When using solar cells, pay attention to the polarity. The anode of the bypass diode is connected to the cathode of the solar cell module, and the cathode of the bypass diode is connected to the anode of the solar cell module. Usually, the bypass diode is in a reverse biased state and basically consumes no power. However, the withstand voltage value and allowable forward current value of the bypass diode should be greater than the operating voltage and current of the solar cell module.

The junction box of the solar cell is a very important component, which protects the wires and other system components that connect the solar cell to the outside world and the interior of each component. The junction box contains a junction box and 1 or 2 bypass diodes.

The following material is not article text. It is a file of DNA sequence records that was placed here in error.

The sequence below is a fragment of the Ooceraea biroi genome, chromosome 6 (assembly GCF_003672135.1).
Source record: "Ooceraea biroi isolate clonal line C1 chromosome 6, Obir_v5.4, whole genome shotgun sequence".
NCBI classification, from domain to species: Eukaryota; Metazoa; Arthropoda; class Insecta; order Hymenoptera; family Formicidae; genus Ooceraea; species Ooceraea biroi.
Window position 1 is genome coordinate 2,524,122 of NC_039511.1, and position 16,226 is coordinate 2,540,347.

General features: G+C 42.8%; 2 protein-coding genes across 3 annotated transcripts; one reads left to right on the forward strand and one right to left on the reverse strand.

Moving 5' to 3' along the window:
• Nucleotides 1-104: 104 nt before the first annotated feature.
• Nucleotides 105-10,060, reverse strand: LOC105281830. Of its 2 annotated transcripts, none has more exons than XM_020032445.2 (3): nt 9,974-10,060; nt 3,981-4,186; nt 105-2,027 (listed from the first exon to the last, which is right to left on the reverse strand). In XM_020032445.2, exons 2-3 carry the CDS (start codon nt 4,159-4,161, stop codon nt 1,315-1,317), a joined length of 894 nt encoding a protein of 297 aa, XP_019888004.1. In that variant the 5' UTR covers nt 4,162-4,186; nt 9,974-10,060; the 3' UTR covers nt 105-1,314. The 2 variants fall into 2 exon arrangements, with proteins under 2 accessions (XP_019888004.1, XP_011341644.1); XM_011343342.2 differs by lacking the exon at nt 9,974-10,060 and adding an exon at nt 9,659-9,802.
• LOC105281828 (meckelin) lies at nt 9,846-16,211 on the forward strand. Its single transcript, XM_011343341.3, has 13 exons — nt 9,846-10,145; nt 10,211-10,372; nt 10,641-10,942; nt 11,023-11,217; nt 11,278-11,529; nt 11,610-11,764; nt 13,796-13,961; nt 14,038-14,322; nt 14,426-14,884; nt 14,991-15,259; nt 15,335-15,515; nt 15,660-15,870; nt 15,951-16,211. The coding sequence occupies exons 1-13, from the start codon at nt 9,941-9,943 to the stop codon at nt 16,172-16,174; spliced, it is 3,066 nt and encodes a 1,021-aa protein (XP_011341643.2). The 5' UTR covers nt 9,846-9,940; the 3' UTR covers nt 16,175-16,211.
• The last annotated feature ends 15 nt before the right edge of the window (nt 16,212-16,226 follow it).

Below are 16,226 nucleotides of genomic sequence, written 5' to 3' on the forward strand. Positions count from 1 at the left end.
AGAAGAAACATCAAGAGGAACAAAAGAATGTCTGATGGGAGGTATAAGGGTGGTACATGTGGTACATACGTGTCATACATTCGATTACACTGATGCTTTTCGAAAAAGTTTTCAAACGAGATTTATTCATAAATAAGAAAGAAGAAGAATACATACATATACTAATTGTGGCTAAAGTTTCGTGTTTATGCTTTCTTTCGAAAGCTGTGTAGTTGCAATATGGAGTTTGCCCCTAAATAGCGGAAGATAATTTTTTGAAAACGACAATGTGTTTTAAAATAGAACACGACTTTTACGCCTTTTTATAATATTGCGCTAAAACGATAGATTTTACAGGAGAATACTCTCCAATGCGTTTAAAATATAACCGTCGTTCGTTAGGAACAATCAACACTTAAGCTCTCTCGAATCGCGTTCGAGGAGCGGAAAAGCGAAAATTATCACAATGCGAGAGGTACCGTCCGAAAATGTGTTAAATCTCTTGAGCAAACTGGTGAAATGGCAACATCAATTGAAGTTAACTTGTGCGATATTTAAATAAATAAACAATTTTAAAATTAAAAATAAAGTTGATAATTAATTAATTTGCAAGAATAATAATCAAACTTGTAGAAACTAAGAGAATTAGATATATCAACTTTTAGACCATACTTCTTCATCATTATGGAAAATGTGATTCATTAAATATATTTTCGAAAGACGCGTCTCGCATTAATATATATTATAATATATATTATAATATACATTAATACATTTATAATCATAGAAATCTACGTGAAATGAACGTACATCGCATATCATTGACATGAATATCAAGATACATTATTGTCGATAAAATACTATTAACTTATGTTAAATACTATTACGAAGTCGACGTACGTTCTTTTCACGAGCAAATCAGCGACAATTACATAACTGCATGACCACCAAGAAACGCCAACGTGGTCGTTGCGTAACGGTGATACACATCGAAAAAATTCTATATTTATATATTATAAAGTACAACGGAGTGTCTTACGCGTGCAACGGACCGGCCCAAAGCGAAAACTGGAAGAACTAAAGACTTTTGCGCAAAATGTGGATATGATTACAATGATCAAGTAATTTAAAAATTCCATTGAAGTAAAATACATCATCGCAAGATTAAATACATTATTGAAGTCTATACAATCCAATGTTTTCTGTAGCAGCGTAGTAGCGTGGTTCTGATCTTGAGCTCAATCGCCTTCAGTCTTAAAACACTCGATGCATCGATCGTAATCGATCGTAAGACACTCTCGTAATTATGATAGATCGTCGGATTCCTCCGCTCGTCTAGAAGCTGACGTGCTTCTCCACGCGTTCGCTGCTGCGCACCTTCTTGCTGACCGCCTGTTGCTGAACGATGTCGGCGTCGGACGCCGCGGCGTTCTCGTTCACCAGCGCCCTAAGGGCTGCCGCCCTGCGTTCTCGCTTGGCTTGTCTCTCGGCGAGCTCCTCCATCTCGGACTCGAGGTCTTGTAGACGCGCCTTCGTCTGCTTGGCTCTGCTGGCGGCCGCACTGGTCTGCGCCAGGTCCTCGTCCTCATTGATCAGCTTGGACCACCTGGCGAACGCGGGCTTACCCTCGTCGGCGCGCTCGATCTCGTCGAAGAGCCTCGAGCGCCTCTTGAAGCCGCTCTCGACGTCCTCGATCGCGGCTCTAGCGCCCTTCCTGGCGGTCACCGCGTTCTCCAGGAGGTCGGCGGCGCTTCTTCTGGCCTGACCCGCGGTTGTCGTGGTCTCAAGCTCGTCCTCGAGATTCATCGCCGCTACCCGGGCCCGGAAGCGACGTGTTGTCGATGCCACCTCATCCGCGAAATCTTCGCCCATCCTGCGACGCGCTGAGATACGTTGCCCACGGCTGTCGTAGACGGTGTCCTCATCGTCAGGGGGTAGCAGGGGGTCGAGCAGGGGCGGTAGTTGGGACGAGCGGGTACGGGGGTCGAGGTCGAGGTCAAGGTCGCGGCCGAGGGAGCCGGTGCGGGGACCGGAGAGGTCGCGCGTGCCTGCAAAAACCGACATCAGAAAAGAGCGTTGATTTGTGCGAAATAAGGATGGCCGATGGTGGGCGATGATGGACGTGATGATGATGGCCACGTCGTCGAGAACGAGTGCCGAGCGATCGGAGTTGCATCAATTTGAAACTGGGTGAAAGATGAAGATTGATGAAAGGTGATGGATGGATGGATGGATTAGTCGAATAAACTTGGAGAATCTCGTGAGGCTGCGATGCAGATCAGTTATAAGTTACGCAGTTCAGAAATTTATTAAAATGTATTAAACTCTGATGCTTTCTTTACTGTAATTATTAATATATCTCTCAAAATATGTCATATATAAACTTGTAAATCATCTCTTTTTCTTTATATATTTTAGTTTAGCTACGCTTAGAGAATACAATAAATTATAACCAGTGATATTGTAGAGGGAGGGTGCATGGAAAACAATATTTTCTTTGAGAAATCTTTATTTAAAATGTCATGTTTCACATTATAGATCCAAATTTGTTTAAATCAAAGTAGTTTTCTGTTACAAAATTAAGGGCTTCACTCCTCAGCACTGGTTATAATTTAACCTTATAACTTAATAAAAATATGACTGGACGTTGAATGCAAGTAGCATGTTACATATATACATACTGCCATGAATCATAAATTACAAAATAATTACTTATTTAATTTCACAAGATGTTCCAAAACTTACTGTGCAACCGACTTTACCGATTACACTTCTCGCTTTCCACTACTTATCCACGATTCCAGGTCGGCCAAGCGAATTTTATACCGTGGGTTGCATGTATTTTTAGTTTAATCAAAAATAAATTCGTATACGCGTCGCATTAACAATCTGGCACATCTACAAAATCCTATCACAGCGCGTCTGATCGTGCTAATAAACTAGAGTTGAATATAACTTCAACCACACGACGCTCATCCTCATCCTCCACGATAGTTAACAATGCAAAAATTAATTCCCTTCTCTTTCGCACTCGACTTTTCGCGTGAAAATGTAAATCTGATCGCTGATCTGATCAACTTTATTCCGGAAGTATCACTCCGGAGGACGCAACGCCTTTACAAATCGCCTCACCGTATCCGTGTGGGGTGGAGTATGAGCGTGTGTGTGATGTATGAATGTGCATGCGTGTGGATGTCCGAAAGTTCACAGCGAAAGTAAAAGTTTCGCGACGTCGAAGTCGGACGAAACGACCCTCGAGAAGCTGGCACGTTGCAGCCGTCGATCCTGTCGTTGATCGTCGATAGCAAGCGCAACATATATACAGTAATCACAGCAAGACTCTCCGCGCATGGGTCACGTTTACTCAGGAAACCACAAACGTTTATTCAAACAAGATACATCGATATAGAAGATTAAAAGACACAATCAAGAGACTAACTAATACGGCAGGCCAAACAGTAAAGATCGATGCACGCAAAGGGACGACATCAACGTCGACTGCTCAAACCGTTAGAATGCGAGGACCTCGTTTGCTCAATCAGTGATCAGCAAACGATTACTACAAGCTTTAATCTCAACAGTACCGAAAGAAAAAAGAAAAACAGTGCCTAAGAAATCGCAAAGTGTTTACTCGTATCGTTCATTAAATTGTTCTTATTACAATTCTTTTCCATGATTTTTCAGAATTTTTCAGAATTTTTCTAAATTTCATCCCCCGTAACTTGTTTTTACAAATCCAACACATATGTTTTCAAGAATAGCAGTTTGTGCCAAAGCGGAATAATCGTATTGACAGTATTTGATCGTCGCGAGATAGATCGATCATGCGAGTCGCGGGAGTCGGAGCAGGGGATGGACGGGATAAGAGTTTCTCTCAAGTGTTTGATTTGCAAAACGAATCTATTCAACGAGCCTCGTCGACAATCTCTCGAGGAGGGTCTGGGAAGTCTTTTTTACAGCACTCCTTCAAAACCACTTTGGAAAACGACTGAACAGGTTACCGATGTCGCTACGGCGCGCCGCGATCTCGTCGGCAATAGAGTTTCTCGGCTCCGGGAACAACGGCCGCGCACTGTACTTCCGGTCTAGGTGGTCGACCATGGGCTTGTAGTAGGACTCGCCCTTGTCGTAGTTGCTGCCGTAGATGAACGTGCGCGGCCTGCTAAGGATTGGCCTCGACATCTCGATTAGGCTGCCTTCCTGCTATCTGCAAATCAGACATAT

The main technical parameters of solar cells are:
(1) Photoelectric conversion efficiency. Photoelectric conversion efficiency is an important index to evaluate the performance of solar cells, and the conversion efficiency of solar cells refers to the ratio of solar cells to convert the received light energy into electrical energy;

In the formula, η is the photoelectric conversion efficiency; P0 is the output power; E is the solar energy irradiated by the solar panel.
The conversion efficiency of solar cell modules is an important factor in determining whether solar cells have use value. The theoretical conversion efficiency limit of crystalline silicon cells is 29%, while the conversion efficiency of current solar cells is 17% to 19%. Therefore, solar cells There is still a lot of room for development in technology. At present, the laboratory conversion efficiency η≈24%, and the industrialized conversion efficiency η≈15%.

(2) The voltage V of the single solar cell is 0.4~0.6V, which is determined by the physical properties of the material.

(3) Fill factor FF is an important indicator for evaluating the load capacity of solar cells: